viernes, 10 de julio de 2020

"Blandiblu" 2m portable yagi antenna

Blandiblú ver 2 at Sollube, EA2/BI-033
 
The goal of the project was to make a light and portable antenna for the 144-146 MHz band.  The design of reference was the pretty IZ2UUF 100 gr. yagi, but I chose to make the elements of brass, to be able to solder them later. I don't like aluminium. Although this material can be lighter than brass, it's harder to work with. Finally, the antenna will be a 50 ohm 4 elements vertical yagi on a non-conductive boom.

So, here we go. I found some sort of 25 mm aluminium wire, teoretically covered with a thin copper layer, that later shown not to be able to be soldered at all. After the first try, the elements were so soft that they bent too easily. This was not the most appropiate material at all, and thus, the name of "blandiblú" comes from here (you can search its meaning on the web to find why).

Blandiblú ver. 1 with aluminium "proactive" elements

The boom, from the very beginning, was a 1 meter piece of a broken fishing rod, formerly used as SOTA mast. I have 3 of them, so more designs are to come for sure.
The elements, finally, were 4 x 1m length, 4mm outer diameter, 0.25mm thickness brass rods, which are available at local bricolage stores. They make a good compromise between weight and strength. 

The lengths and positions of the elements were brought from IZ2UUF website and are (all measures in mm):

ElementLengthPosition
reflector10100
driven995460
1st director900660
2nd director840990

The most difficult parts of the antenna were two: the boom_to_mast adaptor and the feeding_point of the driven element. They were made with a 3D printer (this is the bad side of the design, as not everybody has easy access to one). The desing was made using Wings3D free software. Here they are:


boom to mast adapter

driven element feeder (1)

driven element feeder (2)

The 4 mm wide brass rod were drilled to allow 2 x 2mm diam x 10mm length screws, which will later connect the center conductor and the braid of the coaxial cable to each side of the driven element. I used a total of 6 meters of RG-174 from antena to rig. 

Driven element feeder

A short length of  the coaxial (+- 1m) is used to make a choke. This is made of several turns of the coaxial with a length of about 34,5 cm. The number of turns may vary depending of the diameter of the boom, just keep that length. Tape it later to the boom and drive the rest of the coaxial back until it falls behind the reflector. Keep it perpedicular to the driven element. A longer length of the same coaxial is then connected (4-5m) to the talkie or transceiver using SMA type connectors.

The elements "hang" on the boom, so they are not vertically aligned with it. The size of the feeder will give you the amount of deviation. Being of brass, I soldered small pieces of copper wire to set them in their positions. Be sure to mark in some way which side of the rod must go up.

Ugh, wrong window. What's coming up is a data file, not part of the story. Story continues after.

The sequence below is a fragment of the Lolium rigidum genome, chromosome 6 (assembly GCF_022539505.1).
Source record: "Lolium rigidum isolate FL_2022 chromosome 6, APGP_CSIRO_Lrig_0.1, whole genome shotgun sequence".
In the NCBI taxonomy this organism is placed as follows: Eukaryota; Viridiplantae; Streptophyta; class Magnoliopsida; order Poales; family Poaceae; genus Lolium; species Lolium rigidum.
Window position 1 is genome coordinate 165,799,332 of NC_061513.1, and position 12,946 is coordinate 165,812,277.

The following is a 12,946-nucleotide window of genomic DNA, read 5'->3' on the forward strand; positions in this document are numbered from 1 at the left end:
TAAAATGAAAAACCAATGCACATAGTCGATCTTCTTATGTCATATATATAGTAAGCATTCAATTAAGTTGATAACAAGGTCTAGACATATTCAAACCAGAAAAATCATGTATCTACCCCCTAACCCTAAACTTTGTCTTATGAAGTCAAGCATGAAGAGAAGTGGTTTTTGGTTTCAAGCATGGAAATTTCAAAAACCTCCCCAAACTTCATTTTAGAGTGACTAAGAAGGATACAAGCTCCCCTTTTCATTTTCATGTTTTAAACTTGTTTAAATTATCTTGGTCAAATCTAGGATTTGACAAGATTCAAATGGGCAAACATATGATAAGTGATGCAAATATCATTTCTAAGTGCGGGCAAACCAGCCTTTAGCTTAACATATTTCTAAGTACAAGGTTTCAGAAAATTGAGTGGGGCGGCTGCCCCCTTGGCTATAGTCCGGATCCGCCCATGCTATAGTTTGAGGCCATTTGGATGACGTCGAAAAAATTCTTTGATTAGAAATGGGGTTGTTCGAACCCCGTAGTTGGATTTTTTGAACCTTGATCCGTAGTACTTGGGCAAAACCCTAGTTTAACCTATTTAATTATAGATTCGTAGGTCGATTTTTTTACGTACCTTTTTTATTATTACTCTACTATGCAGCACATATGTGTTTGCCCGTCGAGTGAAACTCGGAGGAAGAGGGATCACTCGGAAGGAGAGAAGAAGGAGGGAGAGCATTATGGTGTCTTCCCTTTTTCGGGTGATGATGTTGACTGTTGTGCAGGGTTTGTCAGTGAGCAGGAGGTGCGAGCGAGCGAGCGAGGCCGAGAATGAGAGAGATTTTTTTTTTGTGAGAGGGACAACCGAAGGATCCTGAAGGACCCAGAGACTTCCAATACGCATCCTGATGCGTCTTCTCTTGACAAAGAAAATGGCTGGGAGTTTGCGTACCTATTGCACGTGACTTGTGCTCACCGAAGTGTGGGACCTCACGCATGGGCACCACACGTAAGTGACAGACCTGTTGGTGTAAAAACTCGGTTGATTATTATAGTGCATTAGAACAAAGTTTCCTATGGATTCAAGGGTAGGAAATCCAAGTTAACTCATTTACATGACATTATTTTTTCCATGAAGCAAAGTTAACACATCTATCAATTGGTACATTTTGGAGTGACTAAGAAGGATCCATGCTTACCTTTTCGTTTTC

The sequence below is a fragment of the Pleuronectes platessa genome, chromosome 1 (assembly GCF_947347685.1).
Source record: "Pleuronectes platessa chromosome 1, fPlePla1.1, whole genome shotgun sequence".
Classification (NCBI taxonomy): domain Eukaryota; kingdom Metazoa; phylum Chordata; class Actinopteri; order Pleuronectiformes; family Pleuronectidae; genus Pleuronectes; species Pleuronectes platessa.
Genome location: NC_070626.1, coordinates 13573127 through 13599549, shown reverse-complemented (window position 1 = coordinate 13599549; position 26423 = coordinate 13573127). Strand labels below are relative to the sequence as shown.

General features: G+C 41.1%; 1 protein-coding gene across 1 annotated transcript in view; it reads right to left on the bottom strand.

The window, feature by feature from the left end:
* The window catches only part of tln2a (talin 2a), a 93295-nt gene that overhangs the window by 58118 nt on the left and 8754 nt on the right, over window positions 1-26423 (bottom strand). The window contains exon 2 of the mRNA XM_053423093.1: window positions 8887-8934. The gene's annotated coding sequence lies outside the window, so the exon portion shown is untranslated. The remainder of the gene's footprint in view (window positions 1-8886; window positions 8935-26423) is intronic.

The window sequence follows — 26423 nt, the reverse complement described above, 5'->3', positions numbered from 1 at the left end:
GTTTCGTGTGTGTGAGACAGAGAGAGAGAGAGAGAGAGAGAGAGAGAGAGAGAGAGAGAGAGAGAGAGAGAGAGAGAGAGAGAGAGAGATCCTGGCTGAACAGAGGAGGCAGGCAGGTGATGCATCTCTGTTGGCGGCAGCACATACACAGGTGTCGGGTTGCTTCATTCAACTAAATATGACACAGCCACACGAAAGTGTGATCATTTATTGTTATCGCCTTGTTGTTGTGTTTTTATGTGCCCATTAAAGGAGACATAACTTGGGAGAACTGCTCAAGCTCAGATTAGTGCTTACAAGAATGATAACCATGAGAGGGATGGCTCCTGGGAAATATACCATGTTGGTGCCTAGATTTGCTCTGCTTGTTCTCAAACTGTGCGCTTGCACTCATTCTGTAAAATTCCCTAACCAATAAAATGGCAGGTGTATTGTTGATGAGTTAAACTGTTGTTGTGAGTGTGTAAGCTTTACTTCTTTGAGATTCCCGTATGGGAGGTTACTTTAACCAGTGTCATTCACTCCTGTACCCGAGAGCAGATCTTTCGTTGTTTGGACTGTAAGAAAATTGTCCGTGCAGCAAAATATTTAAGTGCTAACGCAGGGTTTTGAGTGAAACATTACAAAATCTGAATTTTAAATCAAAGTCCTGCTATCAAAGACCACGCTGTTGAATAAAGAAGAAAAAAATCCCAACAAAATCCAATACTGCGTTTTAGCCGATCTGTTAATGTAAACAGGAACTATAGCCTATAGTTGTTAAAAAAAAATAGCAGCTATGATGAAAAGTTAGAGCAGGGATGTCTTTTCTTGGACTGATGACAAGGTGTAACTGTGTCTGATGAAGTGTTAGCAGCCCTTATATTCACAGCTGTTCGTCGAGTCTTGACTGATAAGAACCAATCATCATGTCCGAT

boom to mast and elements set details


Boom to mast, feeder and elements
 

The holes must be carefully made to mantain the same orientation along the boom. IZ2UUF gives a well explained procedure about how to make this right.

The antenna was first tested on tuesday from Sollube, SOTA EA2/BI-033, and the results were apparently good, making several long distance QSOs. Later this week I will try to use it from other "rf noisy summits" around my home.

Finally, this and other alternative designs were tested using free antenna design software MMANA-GAL. The results obtained are more or less coherent with the actual developement.

I hope all this would be useful to SOTA VHF adicts. See you on the air!

73, Mikel EA2CW

01-08-2020 UPDATE 
Blandiblú version 3, 6 el. 2 m boom

Blandiblú ver 3 at Ganguren EA2/BI-055

After spending some time reading documentation about portable vhf yagis, I finally started the 6 elements version of the Blandiblú (version 3). Based on the invaluable information given by DK7ZB I chose the 2 meters boom 6 elements 50 ohm yagi (see links below).

In this case, the boom is composed by 2 pieces of a fishing pole that fit together , with a passing thru screw to mantain the elements distances. 

The elements themselves were made again of 3mm diam brass tube. Probably in future developements, only the driven element will be brass, and the other 5 of aluminium, to downsize even more the final weight of the antenna

I will also modify the boom to mast adapter to avoid making more holes on the boom, and allowing a fast change between vertical and horizontal polarization as well. 


The sizes of the elements were calculated and adapted from information of DK7ZB's website for this particular diameter of the elements. 

This last version has been already tested successfully on SOTA activations of Jata (EA2/BI-053) and Rubrillu (EA1/CT-071).  From this late one, I was able to make QSO with 2 french operators using only a 5w talkie and vertical polarization, while they were using horizontal polarization and 100 and 50 w respectively. The distance reached was about 485 Km.

At Rubrillu EA1/CT-071 not very well adjusted

Shack at Rubrillu Mt. 5 w for 485 Km QSOs


References:

IZ2UUF 100 g portable yagi
A lot of information on yagi design by DK7ZB (with alternative 4 el. short 50 ohm yagi design)
On-line yagi calculator
VK5DJ yagi design software
Wings 3D easy and free software
MMANA-GAL free antenna design software

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